Goldmann, Kilkenny and Collester.
Plaintiff appeals from a Law Division judgment entered in defendant's favor following a jury verdict of no cause of action. His sole contention is that the trial court committed reversible error in charging the jury with respect to contributory negligence.
On October 7, 1959 plaintiff drove his truck to defendant's plant for the purpose of purchasing 12 tons of bituminous concrete (blacktop) manufactured by defendant and used by plaintiff and his father in their business of excavating and paving. He had been to the plant for the same purpose on hundreds of other occasions. On the day in question he followed the procedure used for some years by him and others of spraying the inside of the truck body with oil furnished by defendant, so that the blacktop would not adhere. After procuring an order slip from the company office and delivering it to defendant's employee Davis, he backed his truck into an aisle beneath the mouth of a hopper from which the blacktop was to be dropped through a chute into the truck. Plaintiff was standing on the platform near the cab of the truck,
waiting for Davis to discharge the blacktop. He testified that the material came out of the hopper in a mass of flames, and this before reaching the truck. He said he was thrown from the platform, fell onto the concrete and lay there until the ambulance came to pick him up. Although admitting on cross-examination that he occasionally smoked a cigarette, he denied he had been smoking at the time of the accident. He also testified that there was some oil underneath the truck.
Defendant's witnesses stated that the blacktop comes out of the hopper at 130 to 135 degrees temperature. The asphalt which goes into the mixture is ordinarily heated to 140 degrees and the crushed stone dust to 100 degrees or less. (The testimony does not indicate whether these temperatures refer to Centigrade or Fahrenheit.) Davis, who operated the hopper, said that he did not know just how hot the mixture was. He testified that just before he released the first load of blacktop he observed plaintiff standing on the platform alongside of the truck, and that he was smoking. Before discharging the material he opened the inspection door of the mixer to make sure the blacktop was thoroughly mixed. He saw no fire in the mixture at that time. He then pressed the button which would permit the mixture to drop into the truck. It was then that he looked down and saw fire coming up from the body of the truck. He immediately turned off the switch to stop the flow of the mixture.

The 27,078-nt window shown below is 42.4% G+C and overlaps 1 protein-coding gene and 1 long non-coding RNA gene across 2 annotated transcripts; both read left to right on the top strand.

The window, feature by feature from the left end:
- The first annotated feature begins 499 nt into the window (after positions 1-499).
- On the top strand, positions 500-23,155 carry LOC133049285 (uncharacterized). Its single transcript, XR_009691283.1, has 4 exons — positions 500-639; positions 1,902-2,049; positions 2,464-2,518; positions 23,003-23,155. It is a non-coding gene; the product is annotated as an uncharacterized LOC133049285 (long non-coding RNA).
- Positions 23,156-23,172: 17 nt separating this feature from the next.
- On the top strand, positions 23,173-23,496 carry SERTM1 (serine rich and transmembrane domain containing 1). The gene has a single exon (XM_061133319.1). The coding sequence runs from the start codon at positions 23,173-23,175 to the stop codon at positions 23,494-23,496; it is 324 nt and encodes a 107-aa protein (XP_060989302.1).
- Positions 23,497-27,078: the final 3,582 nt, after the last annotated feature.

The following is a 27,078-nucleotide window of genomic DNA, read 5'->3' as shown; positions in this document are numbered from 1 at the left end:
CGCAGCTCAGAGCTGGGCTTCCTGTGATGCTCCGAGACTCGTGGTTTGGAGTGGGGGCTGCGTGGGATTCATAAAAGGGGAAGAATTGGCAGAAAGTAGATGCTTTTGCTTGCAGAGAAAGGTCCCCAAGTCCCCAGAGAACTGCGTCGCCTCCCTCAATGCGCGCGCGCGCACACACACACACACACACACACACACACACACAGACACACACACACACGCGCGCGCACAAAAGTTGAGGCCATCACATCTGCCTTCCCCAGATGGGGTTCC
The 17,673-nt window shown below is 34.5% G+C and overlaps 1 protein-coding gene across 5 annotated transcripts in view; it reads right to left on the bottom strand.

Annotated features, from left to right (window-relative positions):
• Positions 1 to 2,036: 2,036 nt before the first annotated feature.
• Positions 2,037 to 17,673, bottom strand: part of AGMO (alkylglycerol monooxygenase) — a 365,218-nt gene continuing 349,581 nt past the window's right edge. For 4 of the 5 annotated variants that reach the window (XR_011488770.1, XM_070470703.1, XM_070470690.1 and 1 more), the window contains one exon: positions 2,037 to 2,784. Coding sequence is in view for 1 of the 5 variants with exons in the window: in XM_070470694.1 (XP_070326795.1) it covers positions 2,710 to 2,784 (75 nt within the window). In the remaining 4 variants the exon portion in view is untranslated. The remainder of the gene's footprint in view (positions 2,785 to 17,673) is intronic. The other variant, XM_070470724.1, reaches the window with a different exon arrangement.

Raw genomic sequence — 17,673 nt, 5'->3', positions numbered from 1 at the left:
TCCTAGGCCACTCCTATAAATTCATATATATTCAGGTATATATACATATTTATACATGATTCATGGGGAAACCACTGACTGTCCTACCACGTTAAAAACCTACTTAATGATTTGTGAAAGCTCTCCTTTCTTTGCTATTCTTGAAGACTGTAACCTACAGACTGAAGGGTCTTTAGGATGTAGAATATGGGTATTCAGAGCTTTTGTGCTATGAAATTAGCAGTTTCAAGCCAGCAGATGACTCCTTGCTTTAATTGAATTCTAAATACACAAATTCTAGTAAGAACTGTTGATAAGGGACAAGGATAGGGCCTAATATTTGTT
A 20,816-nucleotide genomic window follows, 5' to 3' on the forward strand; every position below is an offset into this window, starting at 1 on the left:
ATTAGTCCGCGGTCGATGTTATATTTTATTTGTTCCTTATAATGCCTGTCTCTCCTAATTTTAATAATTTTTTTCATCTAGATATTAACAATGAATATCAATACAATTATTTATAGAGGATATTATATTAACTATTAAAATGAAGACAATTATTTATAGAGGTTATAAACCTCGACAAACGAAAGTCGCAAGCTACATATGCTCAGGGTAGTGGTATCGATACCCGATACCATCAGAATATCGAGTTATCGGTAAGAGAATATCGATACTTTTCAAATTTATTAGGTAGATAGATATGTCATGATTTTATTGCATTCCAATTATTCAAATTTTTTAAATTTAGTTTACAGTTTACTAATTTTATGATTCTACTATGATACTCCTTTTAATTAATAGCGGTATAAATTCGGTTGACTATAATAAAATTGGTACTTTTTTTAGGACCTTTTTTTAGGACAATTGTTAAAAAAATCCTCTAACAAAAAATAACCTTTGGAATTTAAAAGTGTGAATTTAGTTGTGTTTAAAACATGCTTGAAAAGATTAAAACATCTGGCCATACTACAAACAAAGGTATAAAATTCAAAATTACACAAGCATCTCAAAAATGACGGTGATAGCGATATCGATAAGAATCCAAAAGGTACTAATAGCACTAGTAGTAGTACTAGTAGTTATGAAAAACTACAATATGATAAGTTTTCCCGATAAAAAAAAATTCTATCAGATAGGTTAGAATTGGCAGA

Defendant company's secretary Kernan testified that after the incident plaintiff was not lying on the ground but walked to the office and around the plant; he looked "just a little red" and excited.
Not only did plaintiff deny that he had been smoking while standing beside the truck, but he produced a witness, claims investigator Fox, who testified that Davis had made and signed a statement in which he said that he did not see plaintiff smoking either a cigar or cigarette or see him throw a match into the truck.
There was no evidence of the type of oil used to spray the truck, or of the volatility or flash points of the oil or any of
the materials constituting the blacktop, or of the lighting of a match or lighter.
In his charge the trial judge gave the jury the usual instruction that plaintiff had the burden of proving by a preponderance of the credible evidence that defendant was negligent and its negligence was the proximate cause of the injury. After defining "negligence" he permitted the case to go to the jury under the res ipsa loquitur doctrine, couching his instruction substantially in the language of Lorenc v. Chemirad Corp. , 37 N.J. 56, 70 (1962), where the court said that the doctrine was applicable when
"* * * (1) the accident which produced a person's injury was one which ordinarily does not happen unless someone was negligent, (2) the instrumentality or agency which caused the accident was under the exclusive control of the defendant, and (3) the circumstance indicated that the untoward event was not caused ...